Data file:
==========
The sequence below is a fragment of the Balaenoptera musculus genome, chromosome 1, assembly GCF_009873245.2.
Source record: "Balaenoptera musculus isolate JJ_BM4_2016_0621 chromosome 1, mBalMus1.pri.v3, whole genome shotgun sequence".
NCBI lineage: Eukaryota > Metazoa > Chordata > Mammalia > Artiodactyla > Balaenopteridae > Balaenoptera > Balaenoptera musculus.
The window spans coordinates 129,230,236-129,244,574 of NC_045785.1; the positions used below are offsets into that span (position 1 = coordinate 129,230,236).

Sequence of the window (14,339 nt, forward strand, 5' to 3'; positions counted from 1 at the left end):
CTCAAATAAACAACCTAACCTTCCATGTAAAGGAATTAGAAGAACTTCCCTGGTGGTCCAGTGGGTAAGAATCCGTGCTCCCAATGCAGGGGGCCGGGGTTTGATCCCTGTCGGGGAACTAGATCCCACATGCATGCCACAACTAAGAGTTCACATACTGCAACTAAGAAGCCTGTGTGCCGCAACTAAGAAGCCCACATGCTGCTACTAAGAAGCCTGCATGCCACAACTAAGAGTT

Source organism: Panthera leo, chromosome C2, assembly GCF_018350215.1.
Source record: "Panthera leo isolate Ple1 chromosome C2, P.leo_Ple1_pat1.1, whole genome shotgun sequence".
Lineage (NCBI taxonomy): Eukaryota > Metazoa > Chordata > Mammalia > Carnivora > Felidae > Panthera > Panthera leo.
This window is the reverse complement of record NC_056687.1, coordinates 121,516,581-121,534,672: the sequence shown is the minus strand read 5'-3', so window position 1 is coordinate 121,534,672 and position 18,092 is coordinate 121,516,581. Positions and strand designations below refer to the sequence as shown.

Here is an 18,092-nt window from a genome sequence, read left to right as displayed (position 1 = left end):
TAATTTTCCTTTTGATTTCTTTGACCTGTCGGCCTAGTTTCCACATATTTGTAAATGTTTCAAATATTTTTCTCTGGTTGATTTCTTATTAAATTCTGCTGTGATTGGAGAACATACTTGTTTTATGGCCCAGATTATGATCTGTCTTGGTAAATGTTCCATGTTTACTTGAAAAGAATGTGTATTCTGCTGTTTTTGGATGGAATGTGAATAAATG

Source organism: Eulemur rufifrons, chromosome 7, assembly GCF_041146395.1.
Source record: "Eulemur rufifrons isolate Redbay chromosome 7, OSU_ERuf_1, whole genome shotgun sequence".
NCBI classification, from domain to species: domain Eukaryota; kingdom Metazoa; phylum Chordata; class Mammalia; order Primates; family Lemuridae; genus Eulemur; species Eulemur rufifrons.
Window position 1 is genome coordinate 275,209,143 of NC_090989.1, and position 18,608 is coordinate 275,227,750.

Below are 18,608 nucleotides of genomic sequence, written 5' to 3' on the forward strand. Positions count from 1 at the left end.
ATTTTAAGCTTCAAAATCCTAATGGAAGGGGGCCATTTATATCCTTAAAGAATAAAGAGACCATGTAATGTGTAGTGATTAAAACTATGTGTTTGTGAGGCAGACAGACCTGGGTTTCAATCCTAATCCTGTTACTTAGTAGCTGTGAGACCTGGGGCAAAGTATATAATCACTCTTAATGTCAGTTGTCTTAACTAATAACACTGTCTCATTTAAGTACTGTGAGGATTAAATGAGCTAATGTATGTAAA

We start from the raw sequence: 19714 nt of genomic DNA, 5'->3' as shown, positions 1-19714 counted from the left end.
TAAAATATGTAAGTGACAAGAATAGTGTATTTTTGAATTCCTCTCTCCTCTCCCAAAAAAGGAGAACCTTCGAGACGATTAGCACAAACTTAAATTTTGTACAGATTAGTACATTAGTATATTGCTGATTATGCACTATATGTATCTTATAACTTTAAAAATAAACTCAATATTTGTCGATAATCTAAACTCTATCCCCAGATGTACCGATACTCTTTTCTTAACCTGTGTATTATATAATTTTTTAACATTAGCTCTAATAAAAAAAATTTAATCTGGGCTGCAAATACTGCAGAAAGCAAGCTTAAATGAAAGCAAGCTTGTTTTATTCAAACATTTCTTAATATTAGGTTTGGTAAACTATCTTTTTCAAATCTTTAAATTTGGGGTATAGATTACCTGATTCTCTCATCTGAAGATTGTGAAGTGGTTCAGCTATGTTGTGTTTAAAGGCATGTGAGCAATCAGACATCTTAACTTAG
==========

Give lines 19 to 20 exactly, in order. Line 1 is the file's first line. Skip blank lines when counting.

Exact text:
We start from the raw sequence: 19714 nt of genomic DNA, 5'->3' as shown, positions 1-19714 counted from the left end.
TAAAATATGTAAGTGACAAGAATAGTGTATTTTTGAATTCCTCTCTCCTCTCCCAAAAAAGGAGAACCTTCGAGACGATTAGCACAAACTTAAATTTTGTACAGATTAGTACATTAGTATATTGCTGATTATGCACTATATGTATCTTATAACTTTAAAAATAAACTCAATATTTGTCGATAATCTAAACTCTATCCCCAGATGTACCGATACTCTTTTCTTAACCTGTGTATTATATAATTTTTTAACATTAGCTCTAATAAAAAAAATTTAATCTGGGCTGCAAATACTGCAGAAAGCAAGCTTAAATGAAAGCAAGCTTGTTTTATTCAAACATTTCTTAATATTAGGTTTGGTAAACTATCTTTTTCAAATCTTTAAATTTGGGGTATAGATTACCTGATTCTCTCATCTGAAGATTGTGAAGTGGTTCAGCTATGTTGTGTTTAAAGGCATGTGAGCAATCAGACATCTTAACTTAG